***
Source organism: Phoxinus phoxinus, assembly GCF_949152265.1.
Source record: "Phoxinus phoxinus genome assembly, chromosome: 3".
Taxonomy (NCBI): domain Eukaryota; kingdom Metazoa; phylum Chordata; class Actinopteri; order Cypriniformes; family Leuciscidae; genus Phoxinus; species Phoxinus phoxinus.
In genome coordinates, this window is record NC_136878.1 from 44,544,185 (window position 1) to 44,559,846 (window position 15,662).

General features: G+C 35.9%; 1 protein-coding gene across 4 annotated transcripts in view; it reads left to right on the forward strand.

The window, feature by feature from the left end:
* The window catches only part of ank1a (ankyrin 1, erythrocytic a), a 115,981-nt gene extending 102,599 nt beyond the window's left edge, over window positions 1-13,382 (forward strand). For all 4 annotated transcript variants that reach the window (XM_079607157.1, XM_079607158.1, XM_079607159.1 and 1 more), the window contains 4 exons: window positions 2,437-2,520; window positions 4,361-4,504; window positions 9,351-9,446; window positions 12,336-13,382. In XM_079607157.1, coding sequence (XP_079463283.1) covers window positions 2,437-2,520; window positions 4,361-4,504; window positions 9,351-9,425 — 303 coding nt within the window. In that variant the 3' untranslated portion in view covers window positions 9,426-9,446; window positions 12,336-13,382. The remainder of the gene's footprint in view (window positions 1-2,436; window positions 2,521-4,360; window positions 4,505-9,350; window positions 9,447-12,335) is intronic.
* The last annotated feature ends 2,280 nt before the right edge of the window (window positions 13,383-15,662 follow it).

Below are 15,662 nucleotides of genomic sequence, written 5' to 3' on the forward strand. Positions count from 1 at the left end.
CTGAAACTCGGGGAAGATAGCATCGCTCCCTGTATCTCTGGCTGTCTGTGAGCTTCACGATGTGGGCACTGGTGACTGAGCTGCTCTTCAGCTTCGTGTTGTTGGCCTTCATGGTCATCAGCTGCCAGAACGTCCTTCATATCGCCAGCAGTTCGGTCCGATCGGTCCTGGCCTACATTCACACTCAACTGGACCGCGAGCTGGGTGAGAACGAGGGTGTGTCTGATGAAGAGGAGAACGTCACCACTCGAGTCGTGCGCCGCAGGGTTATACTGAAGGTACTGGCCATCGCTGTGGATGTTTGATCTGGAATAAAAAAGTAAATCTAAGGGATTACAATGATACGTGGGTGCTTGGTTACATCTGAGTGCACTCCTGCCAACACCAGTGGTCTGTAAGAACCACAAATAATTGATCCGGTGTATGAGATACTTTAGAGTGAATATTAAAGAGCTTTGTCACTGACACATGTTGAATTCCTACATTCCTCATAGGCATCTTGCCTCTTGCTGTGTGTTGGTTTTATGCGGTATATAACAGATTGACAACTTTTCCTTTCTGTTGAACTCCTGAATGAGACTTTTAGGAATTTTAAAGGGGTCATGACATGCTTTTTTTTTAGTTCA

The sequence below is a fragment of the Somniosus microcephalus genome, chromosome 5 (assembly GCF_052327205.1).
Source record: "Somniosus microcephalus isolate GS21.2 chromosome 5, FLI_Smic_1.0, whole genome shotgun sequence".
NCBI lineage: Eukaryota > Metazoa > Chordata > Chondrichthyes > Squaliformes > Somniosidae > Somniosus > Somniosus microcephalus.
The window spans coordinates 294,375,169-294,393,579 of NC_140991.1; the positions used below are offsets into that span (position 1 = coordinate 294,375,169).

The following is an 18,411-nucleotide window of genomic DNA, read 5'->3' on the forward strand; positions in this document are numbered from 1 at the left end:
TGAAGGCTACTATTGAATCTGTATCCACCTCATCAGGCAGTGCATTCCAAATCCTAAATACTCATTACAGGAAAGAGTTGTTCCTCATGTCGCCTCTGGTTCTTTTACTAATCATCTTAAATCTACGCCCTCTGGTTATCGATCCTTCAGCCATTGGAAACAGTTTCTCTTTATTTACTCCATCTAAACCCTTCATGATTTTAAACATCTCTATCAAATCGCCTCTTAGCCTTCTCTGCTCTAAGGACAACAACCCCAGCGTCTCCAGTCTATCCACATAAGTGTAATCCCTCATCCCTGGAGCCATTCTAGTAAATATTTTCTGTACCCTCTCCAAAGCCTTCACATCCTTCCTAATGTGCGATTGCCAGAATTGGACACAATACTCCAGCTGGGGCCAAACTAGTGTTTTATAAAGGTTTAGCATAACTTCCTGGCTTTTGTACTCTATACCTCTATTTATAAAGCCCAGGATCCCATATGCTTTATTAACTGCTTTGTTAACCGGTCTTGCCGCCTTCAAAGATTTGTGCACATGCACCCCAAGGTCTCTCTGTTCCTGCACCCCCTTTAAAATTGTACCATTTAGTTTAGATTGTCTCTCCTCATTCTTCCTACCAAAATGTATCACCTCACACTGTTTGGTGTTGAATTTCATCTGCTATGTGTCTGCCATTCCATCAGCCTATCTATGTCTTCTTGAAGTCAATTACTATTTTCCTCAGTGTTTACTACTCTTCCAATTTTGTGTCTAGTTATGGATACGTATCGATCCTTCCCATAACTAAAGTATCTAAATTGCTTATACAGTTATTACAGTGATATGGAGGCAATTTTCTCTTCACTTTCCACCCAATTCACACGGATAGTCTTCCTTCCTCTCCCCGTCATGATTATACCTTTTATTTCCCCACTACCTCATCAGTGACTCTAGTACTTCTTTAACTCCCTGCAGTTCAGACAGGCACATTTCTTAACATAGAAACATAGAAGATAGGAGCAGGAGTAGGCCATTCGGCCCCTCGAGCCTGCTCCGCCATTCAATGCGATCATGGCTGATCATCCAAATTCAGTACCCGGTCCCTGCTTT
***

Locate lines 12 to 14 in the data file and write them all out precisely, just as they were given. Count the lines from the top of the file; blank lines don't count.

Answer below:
Source record: "Somniosus microcephalus isolate GS21.2 chromosome 5, FLI_Smic_1.0, whole genome shotgun sequence".
NCBI lineage: Eukaryota > Metazoa > Chordata > Chondrichthyes > Squaliformes > Somniosidae > Somniosus > Somniosus microcephalus.
The window spans coordinates 294,375,169-294,393,579 of NC_140991.1; the positions used below are offsets into that span (position 1 = coordinate 294,375,169).